Racing with the GB Junior Academy!

“Hi Will, are you able to travel up to Manchester on Sunday, we’re inviting some of the NSR riders to come and race an omnium with the junior academy, it’ll basically be a big hit out and just great racing experience.”

“Sounds cool, I’ll ask my Dad, but I’d love to come”

“Brilliant, I’ll email through the details now. Another thing, have you got a bigger gear?”

That was the conversation I had with my coach Wednesday evening. Very exciting news. The opportunity to race against the GB academy lads, some of whom are European and World class riders. An opportunity to impress the national coaches. And the opportunity to ride a 94′ gear. My build and riding style favour a big gear, but it does also mean when things go wrong, they go wrong at a higher speed. Cue a nervous excitement building up over the next few days. Finally, Saturday came around and we set off in the car, arriving four hours later in Manchester. We were staying in a hotel near the Science Museum, as it was a 7 o’clock start the next morning. After a nice walk around that part of Manchester, with a quick stop at the shops for food for the next day, we went to bed, excited for tomorrow. 

Sunday, race day. I got into track centre, checked all my equipment over, and warmed up on my rollers, before our first race: the 30 lap Scratch. I felt ready. Nervous, but ready. My focus for that race was to stay with the juniors. There was an attack with 18 laps to go, Josh Tarling rode away from the group, and we never saw him again until he lapped us. First race done, a mid-bunch result. On to the next race, the Tempo.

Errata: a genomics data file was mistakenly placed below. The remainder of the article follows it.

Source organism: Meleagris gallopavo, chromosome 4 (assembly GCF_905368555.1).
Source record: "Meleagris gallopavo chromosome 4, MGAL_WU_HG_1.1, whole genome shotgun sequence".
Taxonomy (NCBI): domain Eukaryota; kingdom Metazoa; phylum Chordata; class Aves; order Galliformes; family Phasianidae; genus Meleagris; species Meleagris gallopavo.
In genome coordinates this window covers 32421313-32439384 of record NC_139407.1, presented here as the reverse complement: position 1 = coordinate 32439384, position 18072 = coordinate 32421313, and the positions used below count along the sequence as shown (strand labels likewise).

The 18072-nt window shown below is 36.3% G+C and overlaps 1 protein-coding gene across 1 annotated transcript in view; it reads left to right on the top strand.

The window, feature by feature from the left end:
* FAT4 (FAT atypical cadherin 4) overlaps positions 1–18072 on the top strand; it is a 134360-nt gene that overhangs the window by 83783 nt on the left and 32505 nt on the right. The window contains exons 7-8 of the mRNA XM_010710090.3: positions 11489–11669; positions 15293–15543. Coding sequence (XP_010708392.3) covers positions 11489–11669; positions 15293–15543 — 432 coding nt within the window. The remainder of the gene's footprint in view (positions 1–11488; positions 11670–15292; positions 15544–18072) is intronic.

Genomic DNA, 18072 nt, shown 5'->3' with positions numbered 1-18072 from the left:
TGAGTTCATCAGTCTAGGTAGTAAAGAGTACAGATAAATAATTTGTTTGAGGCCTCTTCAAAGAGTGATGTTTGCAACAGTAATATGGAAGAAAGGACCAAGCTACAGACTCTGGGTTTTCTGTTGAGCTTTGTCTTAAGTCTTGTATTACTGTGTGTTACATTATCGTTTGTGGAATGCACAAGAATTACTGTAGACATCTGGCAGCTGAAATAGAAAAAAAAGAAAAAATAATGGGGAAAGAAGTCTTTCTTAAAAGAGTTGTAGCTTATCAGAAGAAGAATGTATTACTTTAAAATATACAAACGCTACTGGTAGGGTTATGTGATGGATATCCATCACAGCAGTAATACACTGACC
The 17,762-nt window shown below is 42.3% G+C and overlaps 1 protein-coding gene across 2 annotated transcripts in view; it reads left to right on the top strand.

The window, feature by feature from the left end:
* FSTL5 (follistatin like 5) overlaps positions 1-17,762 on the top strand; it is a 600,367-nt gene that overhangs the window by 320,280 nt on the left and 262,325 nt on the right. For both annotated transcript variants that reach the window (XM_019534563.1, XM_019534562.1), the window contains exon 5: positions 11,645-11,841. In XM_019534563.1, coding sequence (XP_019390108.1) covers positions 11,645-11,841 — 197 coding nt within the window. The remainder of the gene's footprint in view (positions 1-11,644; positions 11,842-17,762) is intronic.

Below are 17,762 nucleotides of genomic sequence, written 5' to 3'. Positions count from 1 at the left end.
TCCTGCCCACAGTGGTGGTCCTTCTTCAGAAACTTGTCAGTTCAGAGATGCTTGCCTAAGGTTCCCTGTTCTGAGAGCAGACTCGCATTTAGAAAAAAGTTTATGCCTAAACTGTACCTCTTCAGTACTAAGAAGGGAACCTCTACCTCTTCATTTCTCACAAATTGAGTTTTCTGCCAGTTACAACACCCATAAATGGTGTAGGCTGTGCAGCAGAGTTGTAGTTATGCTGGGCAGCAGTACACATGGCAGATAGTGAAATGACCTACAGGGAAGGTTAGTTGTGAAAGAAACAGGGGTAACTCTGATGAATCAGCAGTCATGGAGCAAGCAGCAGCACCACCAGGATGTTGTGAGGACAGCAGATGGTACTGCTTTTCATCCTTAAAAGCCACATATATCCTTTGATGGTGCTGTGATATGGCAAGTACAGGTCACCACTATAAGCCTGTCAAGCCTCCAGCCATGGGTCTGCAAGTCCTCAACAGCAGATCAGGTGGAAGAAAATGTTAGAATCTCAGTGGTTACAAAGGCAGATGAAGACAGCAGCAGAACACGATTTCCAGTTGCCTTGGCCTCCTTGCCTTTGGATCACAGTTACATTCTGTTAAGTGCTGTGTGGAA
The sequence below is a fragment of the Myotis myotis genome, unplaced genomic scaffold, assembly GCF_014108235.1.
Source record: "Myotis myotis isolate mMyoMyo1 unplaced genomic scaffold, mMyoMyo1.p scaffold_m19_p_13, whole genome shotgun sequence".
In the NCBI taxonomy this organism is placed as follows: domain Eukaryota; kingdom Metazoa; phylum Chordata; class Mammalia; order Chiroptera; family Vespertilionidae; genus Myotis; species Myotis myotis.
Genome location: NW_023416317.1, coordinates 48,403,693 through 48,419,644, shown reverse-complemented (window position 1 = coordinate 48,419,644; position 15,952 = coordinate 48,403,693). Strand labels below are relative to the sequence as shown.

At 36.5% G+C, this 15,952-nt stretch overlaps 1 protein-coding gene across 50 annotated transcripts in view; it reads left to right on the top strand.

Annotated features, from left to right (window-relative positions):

The Tempo is a hard race. With points available every lap, it’s a fast-paced, sketchy race. To stay in is a task in itself, let alone winning points. I spent the majority of that race hanging onto the back of the bunch, only dropping off in the last couple of laps when the speed got really high at the front. 

Third race: Elimination. Characterised by a bunch of two halves. The front half, a calm, almost relaxed atmosphere; the rear a chaotic mess, with crazy moves being pulled off, a mix of self-confidence and panic in varying proportions. I started the race performing a move called sniping, which is where the rider comes over the top of the group at the last moment, catching out the riders below them, before dropping back and performing the move two laps later, in time for the next sprint. This worked for the first quarter of the race, until I was edged out by a close decision.

It was time for the final race, the big one, the 80 lap Points. My aim was to make it through without being lapped too many times. Spoiler alert: I succeeded. I sat in the bunch for the first 25 laps, following the ebbs and flows but remaining quite passive until, with 55 laps to go, I attacked, with my eyes on staying out at least until the next set of points. Another rider who followed me and I worked together to stay away, before I came round him with half a lap to go and took the five points. The group had momentum at that point, catching and leaving us in the following lap. However, when they came back round again I jumped back in and stayed with them for the remaining 40 laps, until the race was called off with eight laps to go due to a big crash. 

We then ate our lunch, before embarking on a two-hour road ride, characterised by non-stop hills, non-stop rain, and non-stop banter between the riders, which made up for the endless rain and climbing. I don’t remember much of the journey home, as I was fast asleep on the back seats. 

All in all, it was an amazing experience, and I would like to thank British Cycling for the opportunity, and my Dad for taking me. 

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